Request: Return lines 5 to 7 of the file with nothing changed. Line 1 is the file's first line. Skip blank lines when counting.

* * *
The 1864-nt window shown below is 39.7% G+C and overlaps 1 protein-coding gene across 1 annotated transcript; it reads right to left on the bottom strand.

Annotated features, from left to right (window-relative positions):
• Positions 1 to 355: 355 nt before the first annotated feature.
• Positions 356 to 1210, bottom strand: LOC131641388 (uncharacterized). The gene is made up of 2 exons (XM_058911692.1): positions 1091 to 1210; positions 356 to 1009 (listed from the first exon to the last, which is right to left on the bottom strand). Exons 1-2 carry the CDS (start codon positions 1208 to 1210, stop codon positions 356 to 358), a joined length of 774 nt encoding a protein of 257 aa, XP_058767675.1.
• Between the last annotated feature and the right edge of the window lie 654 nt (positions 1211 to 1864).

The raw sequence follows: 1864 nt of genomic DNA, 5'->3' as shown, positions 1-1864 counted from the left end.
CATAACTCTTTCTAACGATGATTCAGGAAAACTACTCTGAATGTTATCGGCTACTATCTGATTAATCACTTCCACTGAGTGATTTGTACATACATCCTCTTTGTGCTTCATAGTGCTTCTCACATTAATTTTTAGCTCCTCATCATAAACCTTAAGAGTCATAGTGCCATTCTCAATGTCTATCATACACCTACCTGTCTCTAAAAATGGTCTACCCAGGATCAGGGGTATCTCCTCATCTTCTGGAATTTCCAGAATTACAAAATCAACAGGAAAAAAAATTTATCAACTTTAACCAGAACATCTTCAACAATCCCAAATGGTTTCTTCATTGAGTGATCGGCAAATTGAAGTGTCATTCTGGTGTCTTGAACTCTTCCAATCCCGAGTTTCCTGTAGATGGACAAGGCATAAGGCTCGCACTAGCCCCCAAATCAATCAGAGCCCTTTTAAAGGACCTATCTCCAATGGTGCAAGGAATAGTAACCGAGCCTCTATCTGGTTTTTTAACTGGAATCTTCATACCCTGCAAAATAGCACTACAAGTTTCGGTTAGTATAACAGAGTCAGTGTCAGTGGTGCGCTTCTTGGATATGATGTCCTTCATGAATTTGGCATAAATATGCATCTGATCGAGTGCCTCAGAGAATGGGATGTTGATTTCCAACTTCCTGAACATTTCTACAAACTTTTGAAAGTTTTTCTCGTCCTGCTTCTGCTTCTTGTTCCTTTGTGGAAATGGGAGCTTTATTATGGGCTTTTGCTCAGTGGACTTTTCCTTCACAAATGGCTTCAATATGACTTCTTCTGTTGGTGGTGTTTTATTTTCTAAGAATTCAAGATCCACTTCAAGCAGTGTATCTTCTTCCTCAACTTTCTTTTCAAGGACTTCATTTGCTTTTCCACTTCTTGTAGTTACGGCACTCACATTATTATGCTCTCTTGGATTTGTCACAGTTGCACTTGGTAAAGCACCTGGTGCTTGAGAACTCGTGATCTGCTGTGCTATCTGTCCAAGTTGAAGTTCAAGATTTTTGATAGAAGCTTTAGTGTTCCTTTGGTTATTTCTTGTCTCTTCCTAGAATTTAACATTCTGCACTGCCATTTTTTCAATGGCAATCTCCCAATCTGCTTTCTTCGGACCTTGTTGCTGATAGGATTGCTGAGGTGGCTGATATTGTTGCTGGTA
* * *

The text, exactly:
• Between the last annotated feature and the right edge of the window lie 654 nt (positions 1211 to 1864).

The raw sequence follows: 1864 nt of genomic DNA, 5'->3' as shown, positions 1-1864 counted from the left end.
CATAACTCTTTCTAACGATGATTCAGGAAAACTACTCTGAATGTTATCGGCTACTATCTGATTAATCACTTCCACTGAGTGATTTGTACATACATCCTCTTTGTGCTTCATAGTGCTTCTCACATTAATTTTTAGCTCCTCATCATAAACCTTAAGAGTCATAGTGCCATTCTCAATGTCTATCATACACCTACCTGTCTCTAAAAATGGTCTACCCAGGATCAGGGGTATCTCCTCATCTTCTGGAATTTCCAGAATTACAAAATCAACAGGAAAAAAAATTTATCAACTTTAACCAGAACATCTTCAACAATCCCAAATGGTTTCTTCATTGAGTGATCGGCAAATTGAAGTGTCATTCTGGTGTCTTGAACTCTTCCAATCCCGAGTTTCCTGTAGATGGACAAGGCATAAGGCTCGCACTAGCCCCCAAATCAATCAGAGCCCTTTTAAAGGACCTATCTCCAATGGTGCAAGGAATAGTAACCGAGCCTCTATCTGGTTTTTTAACTGGAATCTTCATACCCTGCAAAATAGCACTACAAGTTTCGGTTAGTATAACAGAGTCAGTGTCAGTGGTGCGCTTCTTGGATATGATGTCCTTCATGAATTTGGCATAAATATGCATCTGATCGAGTGCCTCAGAGAATGGGATGTTGATTTCCAACTTCCTGAACATTTCTACAAACTTTTGAAAGTTTTTCTCGTCCTGCTTCTGCTTCTTGTTCCTTTGTGGAAATGGGAGCTTTATTATGGGCTTTTGCTCAGTGGACTTTTCCTTCACAAATGGCTTCAATATGACTTCTTCTGTTGGTGGTGTTTTATTTTCTAAGAATTCAAGATCCACTTCAAGCAGTGTATCTTCTTCCTCAACTTTCTTTTCAAGGACTTCATTTGCTTTTCCACTTCTTGTAGTTACGGCACTCACATTATTATGCTCTCTTGGATTTGTCACAGTTGCACTTGGTAAAGCACCTGGTGCTTGAGAACTCGTGATCTGCTGTGCTATCTGTCCAAGTTGAAGTTCAAGATTTTTGATAGAAGCTTTAGTGTTCCTTTGGTTATTTCTTGTCTCTTCCTAGAATTTAACATTCTGCACTGCCATTTTTTCAATGGCAATCTCCCAATCTGCTTTCTTCGGACCTTGTTGCTGATAGGATTGCTGAGGTGGCTGATATTGTTGCTGGTA